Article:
Vatican City, Sep 29, 2014 / 12:58 pm
In an effort to show what Scripture tells us about "the beyond," often obscured by a society that leans toward darkness, Fr. Mark Haydu has published a new book exploring the depiction of angels in art.
"There is a fascination in the world with the spiritual and the occult and the mysterious after death. We see it with vampires, we see it in popular books and television shows, etc.," Fr. Haydu told CNA Sept. 29, the Feast of the Archangels Michael, Gabriel and Raphael.
"I wanted to enter into that foray which is often very dark and somewhat evil and mysterious, to enter with the light of Christ and what Scripture has to say about the beyond."
Scripture tells us a lot, he explained, noting that "so many of us have spiritual experiences with angels, with our guardian angels, with saints and with intercession, and so that whole area is enlightened by our faith so much and perhaps popular culture loses that."
"So, I wanted to bring to bear what Scripture says, what art says about that spiritual world between heaven and earth where God reigns with his angels."
Fr. Haydu is currently the international director of the Patrons of the Arts of the Vatican Museums, and has already authored one book entitled "Meditations on Vatican Art," which offers a series of reflections on various pieces of artwork found inside the Vatican Museums.
His new book, "Meditations on Vatican Art: Angels," speaks of the frequent depiction of angels in art, and offers reflections on the meaning we can draw from their presence in Scripture and the history of salvation.
Consisting of the priest's own description of what art says in the language of the angels, as well as 31 meditations on pieces of art found in the Vatican Museums, the book is slated to be released in English this November.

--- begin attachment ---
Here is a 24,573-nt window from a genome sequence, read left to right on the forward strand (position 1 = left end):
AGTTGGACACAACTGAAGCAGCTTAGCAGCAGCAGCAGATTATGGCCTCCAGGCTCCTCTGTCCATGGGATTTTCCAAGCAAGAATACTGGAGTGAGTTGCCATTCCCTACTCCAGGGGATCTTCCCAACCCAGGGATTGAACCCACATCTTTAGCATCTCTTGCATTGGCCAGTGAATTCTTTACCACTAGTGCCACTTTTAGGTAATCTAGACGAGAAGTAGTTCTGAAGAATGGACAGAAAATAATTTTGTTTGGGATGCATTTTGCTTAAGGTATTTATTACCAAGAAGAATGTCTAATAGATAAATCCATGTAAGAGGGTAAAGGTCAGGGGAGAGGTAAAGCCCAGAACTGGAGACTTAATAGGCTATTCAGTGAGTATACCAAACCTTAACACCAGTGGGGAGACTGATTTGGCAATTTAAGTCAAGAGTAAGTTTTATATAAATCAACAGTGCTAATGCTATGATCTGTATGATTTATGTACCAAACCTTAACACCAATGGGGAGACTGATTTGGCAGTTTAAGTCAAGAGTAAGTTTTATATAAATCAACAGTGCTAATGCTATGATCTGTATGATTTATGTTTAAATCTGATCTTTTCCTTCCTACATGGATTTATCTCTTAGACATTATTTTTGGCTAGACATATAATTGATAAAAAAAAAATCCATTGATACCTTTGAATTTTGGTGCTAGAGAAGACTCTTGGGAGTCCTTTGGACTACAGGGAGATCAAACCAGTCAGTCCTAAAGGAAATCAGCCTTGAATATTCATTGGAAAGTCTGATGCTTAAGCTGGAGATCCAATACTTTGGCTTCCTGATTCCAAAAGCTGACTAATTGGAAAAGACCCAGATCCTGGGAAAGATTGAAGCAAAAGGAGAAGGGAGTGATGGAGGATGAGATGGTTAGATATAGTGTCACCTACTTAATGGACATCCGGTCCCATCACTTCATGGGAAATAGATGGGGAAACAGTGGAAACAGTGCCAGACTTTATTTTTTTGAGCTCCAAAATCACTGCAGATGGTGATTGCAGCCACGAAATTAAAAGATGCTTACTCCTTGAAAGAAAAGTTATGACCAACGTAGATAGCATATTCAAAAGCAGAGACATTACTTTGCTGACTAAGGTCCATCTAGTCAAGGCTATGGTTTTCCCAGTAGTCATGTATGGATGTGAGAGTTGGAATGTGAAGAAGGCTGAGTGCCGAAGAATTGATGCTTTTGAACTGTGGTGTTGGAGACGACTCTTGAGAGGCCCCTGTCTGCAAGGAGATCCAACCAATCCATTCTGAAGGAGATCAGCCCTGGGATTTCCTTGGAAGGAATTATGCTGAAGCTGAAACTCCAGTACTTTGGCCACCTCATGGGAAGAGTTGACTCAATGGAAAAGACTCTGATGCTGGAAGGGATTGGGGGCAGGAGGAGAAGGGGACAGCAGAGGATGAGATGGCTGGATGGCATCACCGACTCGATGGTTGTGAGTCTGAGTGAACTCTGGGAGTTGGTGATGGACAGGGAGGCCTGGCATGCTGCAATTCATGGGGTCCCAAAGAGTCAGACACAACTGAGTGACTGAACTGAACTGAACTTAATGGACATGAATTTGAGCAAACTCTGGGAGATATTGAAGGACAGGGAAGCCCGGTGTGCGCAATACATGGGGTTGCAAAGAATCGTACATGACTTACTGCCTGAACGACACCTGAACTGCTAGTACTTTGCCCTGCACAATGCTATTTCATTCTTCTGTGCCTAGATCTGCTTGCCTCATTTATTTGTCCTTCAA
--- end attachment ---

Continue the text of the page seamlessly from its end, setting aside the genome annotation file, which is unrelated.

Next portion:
The reason that angels are so often depicted in art is that "they are there as intermediaries," Fr. Haydu said. "They are sent by God throughout the Scriptures, whether it's to the Virgin Mary or to Zachariah, or in the Old Testament to Abraham, to Moses."
"Angels are always being sent by God…so they are easy to depict. So many Bible stories have them and they're a physical way we can imagine the divine becoming present in human reality."
Because they are so "beautiful with their wings and their power" and their "ability to fly in and help God's mission and then go away," they are "fascinating and attractive and very interesting for artists," Fr. Haydu continued.
Describing angels as "defenders, messengers of God," the priest explained that another quality which makes them so attractive is that "they are between heaven and earth."
"They are sent by God. So, they are at his throne but they are sent on mission to us. And that's what makes them exciting to us is that we feel them close to us."
The presence of angels in salvation history can be seen throughout Scripture, from Genesis to Revelation, the priest noted, and includes the fall of Lucifer – the Devil – who was an angel himself.
So we know they exist "because God has revealed them," he said, adding that "throughout salvation history, they've shown up on the scene. Without them, so much that has happened, beginning with the greatest of mysteries, the Incarnation, wouldn't be."
Fr. Haydu then observed how Sept. 29 marks the feast honoring the Archangels Michael, Gabriel and Raphael, saying that he would say a special Mass later dedicated to the Guardian Angels.
In "every Mass we celebrate we ask the Angels to bring our sacrifice on this altar to heaven. The angels are even present in the liturgy," he said. "Listen today to the Mass and you'll hear the reference to the angels."